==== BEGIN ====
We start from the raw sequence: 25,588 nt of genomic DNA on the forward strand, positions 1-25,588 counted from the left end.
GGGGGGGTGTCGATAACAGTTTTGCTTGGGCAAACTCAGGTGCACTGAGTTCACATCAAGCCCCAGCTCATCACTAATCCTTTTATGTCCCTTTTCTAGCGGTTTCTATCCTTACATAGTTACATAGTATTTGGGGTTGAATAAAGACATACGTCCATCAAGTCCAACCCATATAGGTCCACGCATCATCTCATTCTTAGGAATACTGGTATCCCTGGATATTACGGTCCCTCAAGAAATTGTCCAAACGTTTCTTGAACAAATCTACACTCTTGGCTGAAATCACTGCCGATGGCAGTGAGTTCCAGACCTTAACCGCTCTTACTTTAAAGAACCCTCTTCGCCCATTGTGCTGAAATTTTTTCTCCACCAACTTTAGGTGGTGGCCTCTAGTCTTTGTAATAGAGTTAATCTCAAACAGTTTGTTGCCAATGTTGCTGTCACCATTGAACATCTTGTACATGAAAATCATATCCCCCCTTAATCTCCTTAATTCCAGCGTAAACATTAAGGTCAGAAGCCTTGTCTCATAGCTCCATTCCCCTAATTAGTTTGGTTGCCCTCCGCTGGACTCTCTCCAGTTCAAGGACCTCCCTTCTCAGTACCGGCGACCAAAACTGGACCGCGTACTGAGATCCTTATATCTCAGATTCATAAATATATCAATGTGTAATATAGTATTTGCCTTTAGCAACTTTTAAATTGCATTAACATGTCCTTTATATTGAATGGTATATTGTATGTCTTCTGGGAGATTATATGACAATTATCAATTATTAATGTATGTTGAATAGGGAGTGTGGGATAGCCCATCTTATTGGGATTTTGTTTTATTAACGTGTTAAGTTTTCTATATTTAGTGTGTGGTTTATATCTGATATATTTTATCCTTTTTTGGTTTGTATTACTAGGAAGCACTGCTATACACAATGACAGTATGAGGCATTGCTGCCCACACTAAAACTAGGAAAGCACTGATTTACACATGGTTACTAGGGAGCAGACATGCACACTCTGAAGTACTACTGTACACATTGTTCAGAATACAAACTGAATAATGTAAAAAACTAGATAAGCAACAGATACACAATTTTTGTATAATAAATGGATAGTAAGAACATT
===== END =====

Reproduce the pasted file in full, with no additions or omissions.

We start from the raw sequence: 25,588 nt of genomic DNA on the forward strand, positions 1-25,588 counted from the left end.
GGGGGGGTGTCGATAACAGTTTTGCTTGGGCAAACTCAGGTGCACTGAGTTCACATCAAGCCCCAGCTCATCACTAATCCTTTTATGTCCCTTTTCTAGCGGTTTCTATCCTTACATAGTTACATAGTATTTGGGGTTGAATAAAGACATACGTCCATCAAGTCCAACCCATATAGGTCCACGCATCATCTCATTCTTAGGAATACTGGTATCCCTGGATATTACGGTCCCTCAAGAAATTGTCCAAACGTTTCTTGAACAAATCTACACTCTTGGCTGAAATCACTGCCGATGGCAGTGAGTTCCAGACCTTAACCGCTCTTACTTTAAAGAACCCTCTTCGCCCATTGTGCTGAAATTTTTTCTCCACCAACTTTAGGTGGTGGCCTCTAGTCTTTGTAATAGAGTTAATCTCAAACAGTTTGTTGCCAATGTTGCTGTCACCATTGAACATCTTGTACATGAAAATCATATCCCCCCTTAATCTCCTTAATTCCAGCGTAAACATTAAGGTCAGAAGCCTTGTCTCATAGCTCCATTCCCCTAATTAGTTTGGTTGCCCTCCGCTGGACTCTCTCCAGTTCAAGGACCTCCCTTCTCAGTACCGGCGACCAAAACTGGACCGCGTACTGAGATCCTTATATCTCAGATTCATAAATATATCAATGTGTAATATAGTATTTGCCTTTAGCAACTTTTAAATTGCATTAACATGTCCTTTATATTGAATGGTATATTGTATGTCTTCTGGGAGATTATATGACAATTATCAATTATTAATGTATGTTGAATAGGGAGTGTGGGATAGCCCATCTTATTGGGATTTTGTTTTATTAACGTGTTAAGTTTTCTATATTTAGTGTGTGGTTTATATCTGATATATTTTATCCTTTTTTGGTTTGTATTACTAGGAAGCACTGCTATACACAATGACAGTATGAGGCATTGCTGCCCACACTAAAACTAGGAAAGCACTGATTTACACATGGTTACTAGGGAGCAGACATGCACACTCTGAAGTACTACTGTACACATTGTTCAGAATACAAACTGAATAATGTAAAAAACTAGATAAGCAACAGATACACAATTTTTGTATAATAAATGGATAGTAAGAACATT